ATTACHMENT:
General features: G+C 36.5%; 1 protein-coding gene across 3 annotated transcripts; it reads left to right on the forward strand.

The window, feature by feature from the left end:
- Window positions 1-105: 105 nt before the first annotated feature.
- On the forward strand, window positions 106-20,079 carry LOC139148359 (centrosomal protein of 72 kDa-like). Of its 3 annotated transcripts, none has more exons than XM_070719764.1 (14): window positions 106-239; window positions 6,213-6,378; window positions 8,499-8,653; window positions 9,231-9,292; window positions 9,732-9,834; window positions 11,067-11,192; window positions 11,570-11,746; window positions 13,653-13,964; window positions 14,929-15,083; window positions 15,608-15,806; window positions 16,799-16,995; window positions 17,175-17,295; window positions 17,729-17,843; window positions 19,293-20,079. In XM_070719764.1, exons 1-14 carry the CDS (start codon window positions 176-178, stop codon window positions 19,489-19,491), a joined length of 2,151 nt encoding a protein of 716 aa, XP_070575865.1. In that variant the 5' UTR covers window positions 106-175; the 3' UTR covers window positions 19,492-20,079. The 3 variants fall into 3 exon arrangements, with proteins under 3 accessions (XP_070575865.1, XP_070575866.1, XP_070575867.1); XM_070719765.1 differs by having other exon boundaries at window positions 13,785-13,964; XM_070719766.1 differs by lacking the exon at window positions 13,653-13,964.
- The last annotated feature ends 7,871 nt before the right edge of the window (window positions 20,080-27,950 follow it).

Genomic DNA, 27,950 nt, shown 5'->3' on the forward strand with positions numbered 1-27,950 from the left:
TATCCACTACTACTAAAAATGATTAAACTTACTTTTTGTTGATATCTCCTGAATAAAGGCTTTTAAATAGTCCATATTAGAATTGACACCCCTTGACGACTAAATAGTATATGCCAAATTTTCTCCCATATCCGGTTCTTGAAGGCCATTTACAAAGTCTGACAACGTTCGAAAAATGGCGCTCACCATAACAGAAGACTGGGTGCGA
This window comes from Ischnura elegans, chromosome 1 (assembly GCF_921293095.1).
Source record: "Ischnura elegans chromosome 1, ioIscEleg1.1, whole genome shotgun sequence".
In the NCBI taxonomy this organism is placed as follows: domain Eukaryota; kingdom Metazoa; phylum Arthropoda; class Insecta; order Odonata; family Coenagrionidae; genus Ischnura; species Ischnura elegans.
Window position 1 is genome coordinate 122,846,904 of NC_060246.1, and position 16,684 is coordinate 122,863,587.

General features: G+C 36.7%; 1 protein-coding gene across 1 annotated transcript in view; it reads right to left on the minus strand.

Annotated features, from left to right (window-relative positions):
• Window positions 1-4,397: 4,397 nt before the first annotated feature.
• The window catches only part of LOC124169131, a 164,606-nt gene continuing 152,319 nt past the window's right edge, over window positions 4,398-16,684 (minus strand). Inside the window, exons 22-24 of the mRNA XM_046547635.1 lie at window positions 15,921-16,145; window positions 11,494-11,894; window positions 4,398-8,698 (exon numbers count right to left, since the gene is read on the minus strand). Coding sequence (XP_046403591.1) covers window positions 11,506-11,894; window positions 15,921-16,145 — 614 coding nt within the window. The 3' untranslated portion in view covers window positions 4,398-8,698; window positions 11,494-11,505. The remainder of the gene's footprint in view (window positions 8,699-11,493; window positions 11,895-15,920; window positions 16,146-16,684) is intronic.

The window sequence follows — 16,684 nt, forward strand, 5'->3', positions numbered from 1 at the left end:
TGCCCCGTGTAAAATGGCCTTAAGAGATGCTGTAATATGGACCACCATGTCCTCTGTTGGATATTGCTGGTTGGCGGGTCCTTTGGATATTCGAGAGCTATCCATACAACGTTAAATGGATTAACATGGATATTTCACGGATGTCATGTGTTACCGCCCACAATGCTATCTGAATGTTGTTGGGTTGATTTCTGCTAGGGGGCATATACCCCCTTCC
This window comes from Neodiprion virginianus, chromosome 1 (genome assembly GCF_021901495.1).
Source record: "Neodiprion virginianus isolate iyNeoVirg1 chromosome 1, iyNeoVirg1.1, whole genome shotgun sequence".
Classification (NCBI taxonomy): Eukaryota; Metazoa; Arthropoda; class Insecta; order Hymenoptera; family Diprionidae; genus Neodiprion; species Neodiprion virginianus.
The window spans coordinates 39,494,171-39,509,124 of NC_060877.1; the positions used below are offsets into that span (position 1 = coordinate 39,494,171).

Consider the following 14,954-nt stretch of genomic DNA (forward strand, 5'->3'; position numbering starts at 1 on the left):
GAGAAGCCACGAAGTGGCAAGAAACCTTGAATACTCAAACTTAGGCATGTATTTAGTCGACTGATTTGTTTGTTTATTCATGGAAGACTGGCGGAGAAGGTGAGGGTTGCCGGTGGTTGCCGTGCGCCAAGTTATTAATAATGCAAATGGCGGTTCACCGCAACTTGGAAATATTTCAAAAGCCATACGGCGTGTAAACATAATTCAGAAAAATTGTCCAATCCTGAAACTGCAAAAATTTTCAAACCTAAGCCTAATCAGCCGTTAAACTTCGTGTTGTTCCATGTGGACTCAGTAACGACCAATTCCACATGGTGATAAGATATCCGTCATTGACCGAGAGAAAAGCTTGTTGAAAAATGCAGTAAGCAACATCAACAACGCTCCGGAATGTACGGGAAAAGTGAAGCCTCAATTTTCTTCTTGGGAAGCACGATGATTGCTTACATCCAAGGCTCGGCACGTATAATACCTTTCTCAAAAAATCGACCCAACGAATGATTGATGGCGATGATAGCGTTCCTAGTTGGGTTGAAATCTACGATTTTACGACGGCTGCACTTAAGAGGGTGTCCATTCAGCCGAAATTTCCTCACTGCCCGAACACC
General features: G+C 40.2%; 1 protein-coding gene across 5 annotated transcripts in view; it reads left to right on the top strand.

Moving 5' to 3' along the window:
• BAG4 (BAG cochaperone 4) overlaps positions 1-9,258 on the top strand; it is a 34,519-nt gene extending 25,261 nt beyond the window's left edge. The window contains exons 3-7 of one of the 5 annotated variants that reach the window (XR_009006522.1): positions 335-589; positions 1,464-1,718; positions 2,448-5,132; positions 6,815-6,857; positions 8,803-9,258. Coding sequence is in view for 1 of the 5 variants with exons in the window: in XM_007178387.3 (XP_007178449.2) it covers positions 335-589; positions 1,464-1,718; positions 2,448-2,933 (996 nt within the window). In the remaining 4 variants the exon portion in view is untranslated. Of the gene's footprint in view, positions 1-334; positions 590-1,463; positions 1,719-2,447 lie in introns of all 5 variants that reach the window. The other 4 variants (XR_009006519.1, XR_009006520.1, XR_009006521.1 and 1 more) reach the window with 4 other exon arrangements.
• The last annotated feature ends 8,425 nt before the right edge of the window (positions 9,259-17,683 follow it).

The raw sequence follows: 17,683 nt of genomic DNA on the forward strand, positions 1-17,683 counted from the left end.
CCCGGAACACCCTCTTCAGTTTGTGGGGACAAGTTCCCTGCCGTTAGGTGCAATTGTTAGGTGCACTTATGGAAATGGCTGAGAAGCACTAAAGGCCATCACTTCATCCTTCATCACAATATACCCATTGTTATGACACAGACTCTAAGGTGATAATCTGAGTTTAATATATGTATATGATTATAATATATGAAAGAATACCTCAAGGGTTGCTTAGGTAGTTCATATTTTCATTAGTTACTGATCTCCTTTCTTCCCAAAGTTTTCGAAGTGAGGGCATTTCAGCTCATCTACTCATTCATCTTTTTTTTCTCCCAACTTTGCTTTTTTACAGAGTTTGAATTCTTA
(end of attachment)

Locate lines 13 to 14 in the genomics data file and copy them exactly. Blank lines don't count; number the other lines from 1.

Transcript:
Annotated features, from left to right (window-relative positions):
• Window positions 1-4,397: 4,397 nt before the first annotated feature.